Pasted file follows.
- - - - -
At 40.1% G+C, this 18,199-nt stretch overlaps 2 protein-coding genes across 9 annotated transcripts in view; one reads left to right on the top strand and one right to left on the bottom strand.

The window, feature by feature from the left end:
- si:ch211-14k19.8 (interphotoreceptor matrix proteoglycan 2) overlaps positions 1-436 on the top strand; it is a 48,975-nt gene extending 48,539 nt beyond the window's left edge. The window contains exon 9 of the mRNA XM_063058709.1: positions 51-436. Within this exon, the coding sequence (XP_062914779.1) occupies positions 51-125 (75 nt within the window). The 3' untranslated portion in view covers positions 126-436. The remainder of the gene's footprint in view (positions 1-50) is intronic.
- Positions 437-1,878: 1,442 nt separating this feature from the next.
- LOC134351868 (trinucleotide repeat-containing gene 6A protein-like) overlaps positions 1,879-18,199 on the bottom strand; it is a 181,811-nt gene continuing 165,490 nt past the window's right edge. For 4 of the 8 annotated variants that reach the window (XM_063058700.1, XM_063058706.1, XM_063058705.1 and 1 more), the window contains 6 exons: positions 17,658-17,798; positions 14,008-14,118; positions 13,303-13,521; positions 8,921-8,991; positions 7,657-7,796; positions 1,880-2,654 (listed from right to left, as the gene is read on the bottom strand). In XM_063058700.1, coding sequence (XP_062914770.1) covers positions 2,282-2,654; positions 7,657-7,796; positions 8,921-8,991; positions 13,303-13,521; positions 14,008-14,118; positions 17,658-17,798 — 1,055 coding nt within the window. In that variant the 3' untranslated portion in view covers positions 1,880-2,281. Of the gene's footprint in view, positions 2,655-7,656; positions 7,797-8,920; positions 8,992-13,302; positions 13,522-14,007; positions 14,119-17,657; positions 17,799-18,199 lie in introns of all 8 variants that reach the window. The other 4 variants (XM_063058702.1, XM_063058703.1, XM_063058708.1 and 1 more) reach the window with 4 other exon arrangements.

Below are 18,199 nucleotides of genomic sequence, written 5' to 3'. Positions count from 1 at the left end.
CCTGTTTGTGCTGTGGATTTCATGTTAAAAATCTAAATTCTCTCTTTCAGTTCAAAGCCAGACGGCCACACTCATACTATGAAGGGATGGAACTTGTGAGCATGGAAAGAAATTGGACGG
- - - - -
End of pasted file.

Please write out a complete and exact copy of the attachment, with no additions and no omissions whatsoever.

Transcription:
At 40.1% G+C, this 18,199-nt stretch overlaps 2 protein-coding genes across 9 annotated transcripts in view; one reads left to right on the top strand and one right to left on the bottom strand.

The window, feature by feature from the left end:
- si:ch211-14k19.8 (interphotoreceptor matrix proteoglycan 2) overlaps positions 1-436 on the top strand; it is a 48,975-nt gene extending 48,539 nt beyond the window's left edge. The window contains exon 9 of the mRNA XM_063058709.1: positions 51-436. Within this exon, the coding sequence (XP_062914779.1) occupies positions 51-125 (75 nt within the window). The 3' untranslated portion in view covers positions 126-436. The remainder of the gene's footprint in view (positions 1-50) is intronic.
- Positions 437-1,878: 1,442 nt separating this feature from the next.
- LOC134351868 (trinucleotide repeat-containing gene 6A protein-like) overlaps positions 1,879-18,199 on the bottom strand; it is a 181,811-nt gene continuing 165,490 nt past the window's right edge. For 4 of the 8 annotated variants that reach the window (XM_063058700.1, XM_063058706.1, XM_063058705.1 and 1 more), the window contains 6 exons: positions 17,658-17,798; positions 14,008-14,118; positions 13,303-13,521; positions 8,921-8,991; positions 7,657-7,796; positions 1,880-2,654 (listed from right to left, as the gene is read on the bottom strand). In XM_063058700.1, coding sequence (XP_062914770.1) covers positions 2,282-2,654; positions 7,657-7,796; positions 8,921-8,991; positions 13,303-13,521; positions 14,008-14,118; positions 17,658-17,798 — 1,055 coding nt within the window. In that variant the 3' untranslated portion in view covers positions 1,880-2,281. Of the gene's footprint in view, positions 2,655-7,656; positions 7,797-8,920; positions 8,992-13,302; positions 13,522-14,007; positions 14,119-17,657; positions 17,799-18,199 lie in introns of all 8 variants that reach the window. The other 4 variants (XM_063058702.1, XM_063058703.1, XM_063058708.1 and 1 more) reach the window with 4 other exon arrangements.

Below are 18,199 nucleotides of genomic sequence, written 5' to 3'. Positions count from 1 at the left end.
CCTGTTTGTGCTGTGGATTTCATGTTAAAAATCTAAATTCTCTCTTTCAGTTCAAAGCCAGACGGCCACACTCATACTATGAAGGGATGGAACTTGTGAGCATGGAAAGAAATTGGACGG